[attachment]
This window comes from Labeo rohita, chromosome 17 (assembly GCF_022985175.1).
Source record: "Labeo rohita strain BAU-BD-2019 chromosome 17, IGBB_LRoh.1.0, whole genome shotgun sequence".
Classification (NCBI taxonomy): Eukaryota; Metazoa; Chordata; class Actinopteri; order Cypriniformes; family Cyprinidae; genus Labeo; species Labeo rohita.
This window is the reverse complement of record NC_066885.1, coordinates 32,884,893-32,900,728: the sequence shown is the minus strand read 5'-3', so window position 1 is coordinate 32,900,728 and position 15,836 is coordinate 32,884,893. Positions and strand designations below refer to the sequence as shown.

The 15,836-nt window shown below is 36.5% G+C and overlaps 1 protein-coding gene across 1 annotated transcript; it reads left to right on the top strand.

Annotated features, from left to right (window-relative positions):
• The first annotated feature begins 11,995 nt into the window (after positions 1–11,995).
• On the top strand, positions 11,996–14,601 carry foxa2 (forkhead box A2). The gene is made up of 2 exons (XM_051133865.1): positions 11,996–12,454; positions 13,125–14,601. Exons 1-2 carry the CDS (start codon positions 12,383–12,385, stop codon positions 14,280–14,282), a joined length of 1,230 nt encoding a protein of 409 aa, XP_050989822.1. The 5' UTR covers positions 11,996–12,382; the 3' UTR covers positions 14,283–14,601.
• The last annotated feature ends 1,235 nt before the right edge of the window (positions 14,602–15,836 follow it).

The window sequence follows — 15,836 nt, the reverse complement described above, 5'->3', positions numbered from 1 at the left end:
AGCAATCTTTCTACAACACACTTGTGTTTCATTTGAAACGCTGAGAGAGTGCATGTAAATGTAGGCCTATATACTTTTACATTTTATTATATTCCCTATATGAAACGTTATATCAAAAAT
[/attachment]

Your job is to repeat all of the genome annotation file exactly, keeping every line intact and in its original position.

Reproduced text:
This window comes from Labeo rohita, chromosome 17 (assembly GCF_022985175.1).
Source record: "Labeo rohita strain BAU-BD-2019 chromosome 17, IGBB_LRoh.1.0, whole genome shotgun sequence".
Classification (NCBI taxonomy): Eukaryota; Metazoa; Chordata; class Actinopteri; order Cypriniformes; family Cyprinidae; genus Labeo; species Labeo rohita.
This window is the reverse complement of record NC_066885.1, coordinates 32,884,893-32,900,728: the sequence shown is the minus strand read 5'-3', so window position 1 is coordinate 32,900,728 and position 15,836 is coordinate 32,884,893. Positions and strand designations below refer to the sequence as shown.

The 15,836-nt window shown below is 36.5% G+C and overlaps 1 protein-coding gene across 1 annotated transcript; it reads left to right on the top strand.

Annotated features, from left to right (window-relative positions):
• The first annotated feature begins 11,995 nt into the window (after positions 1–11,995).
• On the top strand, positions 11,996–14,601 carry foxa2 (forkhead box A2). The gene is made up of 2 exons (XM_051133865.1): positions 11,996–12,454; positions 13,125–14,601. Exons 1-2 carry the CDS (start codon positions 12,383–12,385, stop codon positions 14,280–14,282), a joined length of 1,230 nt encoding a protein of 409 aa, XP_050989822.1. The 5' UTR covers positions 11,996–12,382; the 3' UTR covers positions 14,283–14,601.
• The last annotated feature ends 1,235 nt before the right edge of the window (positions 14,602–15,836 follow it).

The window sequence follows — 15,836 nt, the reverse complement described above, 5'->3', positions numbered from 1 at the left end:
AGCAATCTTTCTACAACACACTTGTGTTTCATTTGAAACGCTGAGAGAGTGCATGTAAATGTAGGCCTATATACTTTTACATTTTATTATATTCCCTATATGAAACGTTATATCAAAAAT